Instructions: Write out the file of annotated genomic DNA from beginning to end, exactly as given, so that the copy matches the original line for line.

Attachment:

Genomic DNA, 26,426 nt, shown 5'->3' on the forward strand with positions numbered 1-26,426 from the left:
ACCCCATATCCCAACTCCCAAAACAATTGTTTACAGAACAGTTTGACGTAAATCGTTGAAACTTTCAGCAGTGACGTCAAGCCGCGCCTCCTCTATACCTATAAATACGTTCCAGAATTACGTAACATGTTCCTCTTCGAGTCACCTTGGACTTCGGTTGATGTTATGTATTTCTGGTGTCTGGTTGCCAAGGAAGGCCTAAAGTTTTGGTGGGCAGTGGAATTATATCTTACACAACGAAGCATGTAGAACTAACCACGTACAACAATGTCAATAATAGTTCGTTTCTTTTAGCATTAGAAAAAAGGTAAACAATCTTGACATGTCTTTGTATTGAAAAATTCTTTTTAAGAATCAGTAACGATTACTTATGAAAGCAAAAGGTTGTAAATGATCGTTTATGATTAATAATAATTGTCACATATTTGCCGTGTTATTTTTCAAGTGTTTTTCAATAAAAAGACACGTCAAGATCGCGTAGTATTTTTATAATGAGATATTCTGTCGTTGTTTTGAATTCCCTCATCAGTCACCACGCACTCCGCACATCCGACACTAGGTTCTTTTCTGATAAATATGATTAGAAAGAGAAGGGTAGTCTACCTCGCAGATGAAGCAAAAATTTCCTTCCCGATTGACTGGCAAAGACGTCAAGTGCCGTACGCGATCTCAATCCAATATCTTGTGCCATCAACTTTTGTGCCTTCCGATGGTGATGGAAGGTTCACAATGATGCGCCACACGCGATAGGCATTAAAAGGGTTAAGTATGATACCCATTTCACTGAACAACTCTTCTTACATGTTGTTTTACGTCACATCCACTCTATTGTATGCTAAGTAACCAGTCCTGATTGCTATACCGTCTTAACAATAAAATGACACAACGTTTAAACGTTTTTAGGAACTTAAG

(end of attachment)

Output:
Genomic DNA, 26,426 nt, shown 5'->3' on the forward strand with positions numbered 1-26,426 from the left:
ACCCCATATCCCAACTCCCAAAACAATTGTTTACAGAACAGTTTGACGTAAATCGTTGAAACTTTCAGCAGTGACGTCAAGCCGCGCCTCCTCTATACCTATAAATACGTTCCAGAATTACGTAACATGTTCCTCTTCGAGTCACCTTGGACTTCGGTTGATGTTATGTATTTCTGGTGTCTGGTTGCCAAGGAAGGCCTAAAGTTTTGGTGGGCAGTGGAATTATATCTTACACAACGAAGCATGTAGAACTAACCACGTACAACAATGTCAATAATAGTTCGTTTCTTTTAGCATTAGAAAAAAGGTAAACAATCTTGACATGTCTTTGTATTGAAAAATTCTTTTTAAGAATCAGTAACGATTACTTATGAAAGCAAAAGGTTGTAAATGATCGTTTATGATTAATAATAATTGTCACATATTTGCCGTGTTATTTTTCAAGTGTTTTTCAATAAAAAGACACGTCAAGATCGCGTAGTATTTTTATAATGAGATATTCTGTCGTTGTTTTGAATTCCCTCATCAGTCACCACGCACTCCGCACATCCGACACTAGGTTCTTTTCTGATAAATATGATTAGAAAGAGAAGGGTAGTCTACCTCGCAGATGAAGCAAAAATTTCCTTCCCGATTGACTGGCAAAGACGTCAAGTGCCGTACGCGATCTCAATCCAATATCTTGTGCCATCAACTTTTGTGCCTTCCGATGGTGATGGAAGGTTCACAATGATGCGCCACACGCGATAGGCATTAAAAGGGTTAAGTATGATACCCATTTCACTGAACAACTCTTCTTACATGTTGTTTTACGTCACATCCACTCTATTGTATGCTAAGTAACCAGTCCTGATTGCTATACCGTCTTAACAATAAAATGACACAACGTTTAAACGTTTTTAGGAACTTAAG